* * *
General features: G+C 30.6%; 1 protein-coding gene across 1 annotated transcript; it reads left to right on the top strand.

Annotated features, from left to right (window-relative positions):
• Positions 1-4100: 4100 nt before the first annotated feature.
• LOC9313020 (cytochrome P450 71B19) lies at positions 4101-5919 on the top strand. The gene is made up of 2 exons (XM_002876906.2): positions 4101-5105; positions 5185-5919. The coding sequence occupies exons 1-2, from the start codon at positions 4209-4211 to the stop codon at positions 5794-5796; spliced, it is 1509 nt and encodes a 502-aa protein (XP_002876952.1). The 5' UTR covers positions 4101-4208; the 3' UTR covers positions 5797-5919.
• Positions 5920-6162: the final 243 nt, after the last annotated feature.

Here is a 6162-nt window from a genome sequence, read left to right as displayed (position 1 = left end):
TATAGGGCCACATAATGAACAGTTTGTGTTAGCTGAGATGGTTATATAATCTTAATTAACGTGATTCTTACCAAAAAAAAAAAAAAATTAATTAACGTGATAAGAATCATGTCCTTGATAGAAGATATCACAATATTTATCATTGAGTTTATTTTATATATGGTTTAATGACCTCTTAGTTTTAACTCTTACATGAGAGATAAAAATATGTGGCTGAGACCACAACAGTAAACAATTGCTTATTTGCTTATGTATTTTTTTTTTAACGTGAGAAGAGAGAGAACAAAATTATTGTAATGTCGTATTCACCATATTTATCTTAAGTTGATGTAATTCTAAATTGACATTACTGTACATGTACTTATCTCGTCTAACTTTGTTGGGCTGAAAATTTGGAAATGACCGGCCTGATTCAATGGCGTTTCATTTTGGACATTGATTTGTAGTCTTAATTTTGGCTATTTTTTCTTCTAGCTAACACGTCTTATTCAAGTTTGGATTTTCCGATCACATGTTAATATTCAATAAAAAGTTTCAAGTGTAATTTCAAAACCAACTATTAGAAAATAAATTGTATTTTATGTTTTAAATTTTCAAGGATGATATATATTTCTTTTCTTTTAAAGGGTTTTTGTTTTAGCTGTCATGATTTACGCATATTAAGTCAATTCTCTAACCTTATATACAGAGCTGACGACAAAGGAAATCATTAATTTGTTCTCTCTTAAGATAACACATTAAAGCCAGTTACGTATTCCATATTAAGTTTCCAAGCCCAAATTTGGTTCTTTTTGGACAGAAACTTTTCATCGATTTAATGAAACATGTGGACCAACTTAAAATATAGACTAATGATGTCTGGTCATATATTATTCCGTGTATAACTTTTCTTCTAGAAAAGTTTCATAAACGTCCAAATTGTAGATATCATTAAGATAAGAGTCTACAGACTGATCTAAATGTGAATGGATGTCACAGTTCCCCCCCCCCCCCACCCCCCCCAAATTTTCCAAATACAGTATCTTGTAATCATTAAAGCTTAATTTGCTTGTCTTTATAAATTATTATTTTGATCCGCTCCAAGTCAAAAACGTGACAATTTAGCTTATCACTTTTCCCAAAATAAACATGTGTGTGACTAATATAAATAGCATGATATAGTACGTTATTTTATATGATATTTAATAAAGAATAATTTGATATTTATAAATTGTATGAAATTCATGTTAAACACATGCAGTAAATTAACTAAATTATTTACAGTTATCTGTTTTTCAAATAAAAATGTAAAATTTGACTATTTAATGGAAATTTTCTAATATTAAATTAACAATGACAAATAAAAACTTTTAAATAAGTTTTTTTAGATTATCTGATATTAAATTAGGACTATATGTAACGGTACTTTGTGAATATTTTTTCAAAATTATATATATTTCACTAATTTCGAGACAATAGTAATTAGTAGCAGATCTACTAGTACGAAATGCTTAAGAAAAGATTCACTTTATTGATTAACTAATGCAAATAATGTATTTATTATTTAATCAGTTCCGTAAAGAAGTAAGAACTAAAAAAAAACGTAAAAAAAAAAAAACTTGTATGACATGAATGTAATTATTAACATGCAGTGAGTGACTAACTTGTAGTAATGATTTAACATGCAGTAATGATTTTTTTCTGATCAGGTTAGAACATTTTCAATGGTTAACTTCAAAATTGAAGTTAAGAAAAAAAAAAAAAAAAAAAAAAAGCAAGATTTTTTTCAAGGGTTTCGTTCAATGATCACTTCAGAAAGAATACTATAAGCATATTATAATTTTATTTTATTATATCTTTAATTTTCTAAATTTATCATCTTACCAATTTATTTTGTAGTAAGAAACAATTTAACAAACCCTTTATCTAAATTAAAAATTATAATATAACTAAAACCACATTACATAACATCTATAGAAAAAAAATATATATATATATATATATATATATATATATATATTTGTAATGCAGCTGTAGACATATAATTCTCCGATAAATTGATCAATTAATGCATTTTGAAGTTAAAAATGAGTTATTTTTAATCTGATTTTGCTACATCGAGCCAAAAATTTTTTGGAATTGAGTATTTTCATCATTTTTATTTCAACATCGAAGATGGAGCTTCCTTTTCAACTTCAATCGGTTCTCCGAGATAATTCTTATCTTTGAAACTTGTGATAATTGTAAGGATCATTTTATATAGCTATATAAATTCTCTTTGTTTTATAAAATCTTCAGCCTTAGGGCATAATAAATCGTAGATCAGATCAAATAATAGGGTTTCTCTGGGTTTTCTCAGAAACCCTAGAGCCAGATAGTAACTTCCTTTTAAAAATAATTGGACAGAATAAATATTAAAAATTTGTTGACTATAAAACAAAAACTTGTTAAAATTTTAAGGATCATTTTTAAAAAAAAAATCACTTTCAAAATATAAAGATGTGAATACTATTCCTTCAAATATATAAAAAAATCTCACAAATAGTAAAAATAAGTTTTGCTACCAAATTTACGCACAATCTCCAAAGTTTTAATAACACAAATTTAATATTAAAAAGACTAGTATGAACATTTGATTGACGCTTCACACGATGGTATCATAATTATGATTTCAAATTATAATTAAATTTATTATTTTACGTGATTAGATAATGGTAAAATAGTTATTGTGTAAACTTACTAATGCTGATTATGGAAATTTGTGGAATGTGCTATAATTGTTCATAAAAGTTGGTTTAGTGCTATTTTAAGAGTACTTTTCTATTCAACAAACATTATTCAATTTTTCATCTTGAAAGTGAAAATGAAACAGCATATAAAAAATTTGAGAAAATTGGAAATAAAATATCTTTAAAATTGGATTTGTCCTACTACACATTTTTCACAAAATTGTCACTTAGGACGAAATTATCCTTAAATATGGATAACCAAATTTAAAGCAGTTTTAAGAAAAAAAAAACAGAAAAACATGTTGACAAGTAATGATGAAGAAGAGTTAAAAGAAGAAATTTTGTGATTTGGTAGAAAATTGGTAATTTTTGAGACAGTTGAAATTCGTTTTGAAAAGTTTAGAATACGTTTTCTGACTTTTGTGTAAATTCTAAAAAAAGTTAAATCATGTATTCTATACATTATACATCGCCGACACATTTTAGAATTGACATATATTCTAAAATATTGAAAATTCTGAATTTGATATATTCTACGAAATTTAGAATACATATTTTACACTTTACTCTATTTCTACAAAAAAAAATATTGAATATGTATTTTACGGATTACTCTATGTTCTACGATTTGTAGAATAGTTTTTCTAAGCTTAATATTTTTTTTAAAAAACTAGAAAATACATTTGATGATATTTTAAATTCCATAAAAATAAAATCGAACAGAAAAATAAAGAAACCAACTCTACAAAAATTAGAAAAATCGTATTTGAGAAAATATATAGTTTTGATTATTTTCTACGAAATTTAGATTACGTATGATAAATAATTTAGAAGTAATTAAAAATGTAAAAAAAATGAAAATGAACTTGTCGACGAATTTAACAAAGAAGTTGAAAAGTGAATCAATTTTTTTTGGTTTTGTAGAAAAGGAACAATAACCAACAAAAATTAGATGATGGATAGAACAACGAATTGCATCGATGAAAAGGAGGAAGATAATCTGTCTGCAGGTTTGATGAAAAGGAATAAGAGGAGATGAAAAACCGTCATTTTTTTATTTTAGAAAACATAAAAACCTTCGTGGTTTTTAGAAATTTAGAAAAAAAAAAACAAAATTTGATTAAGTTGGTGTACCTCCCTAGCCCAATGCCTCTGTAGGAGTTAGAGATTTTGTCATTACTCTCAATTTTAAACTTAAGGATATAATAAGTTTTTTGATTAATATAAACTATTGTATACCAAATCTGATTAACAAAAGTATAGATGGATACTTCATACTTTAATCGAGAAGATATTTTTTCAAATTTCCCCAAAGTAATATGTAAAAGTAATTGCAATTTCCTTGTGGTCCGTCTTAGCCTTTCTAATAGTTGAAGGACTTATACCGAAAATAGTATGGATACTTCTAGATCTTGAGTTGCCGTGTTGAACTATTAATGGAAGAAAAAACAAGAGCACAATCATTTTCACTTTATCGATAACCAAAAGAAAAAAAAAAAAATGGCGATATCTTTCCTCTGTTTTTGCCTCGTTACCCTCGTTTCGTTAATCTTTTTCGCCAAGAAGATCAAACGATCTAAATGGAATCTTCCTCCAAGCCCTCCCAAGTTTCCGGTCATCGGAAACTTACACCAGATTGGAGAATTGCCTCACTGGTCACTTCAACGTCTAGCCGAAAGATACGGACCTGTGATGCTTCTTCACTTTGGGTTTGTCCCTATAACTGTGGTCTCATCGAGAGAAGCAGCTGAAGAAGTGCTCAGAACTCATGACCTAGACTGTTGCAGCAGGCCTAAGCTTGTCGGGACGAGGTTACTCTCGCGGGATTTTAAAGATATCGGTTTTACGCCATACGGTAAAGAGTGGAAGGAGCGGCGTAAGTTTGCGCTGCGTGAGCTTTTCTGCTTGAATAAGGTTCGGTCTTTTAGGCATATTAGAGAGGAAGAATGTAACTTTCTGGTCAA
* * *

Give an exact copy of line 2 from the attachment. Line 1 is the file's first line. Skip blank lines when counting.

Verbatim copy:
Annotated features, from left to right (window-relative positions):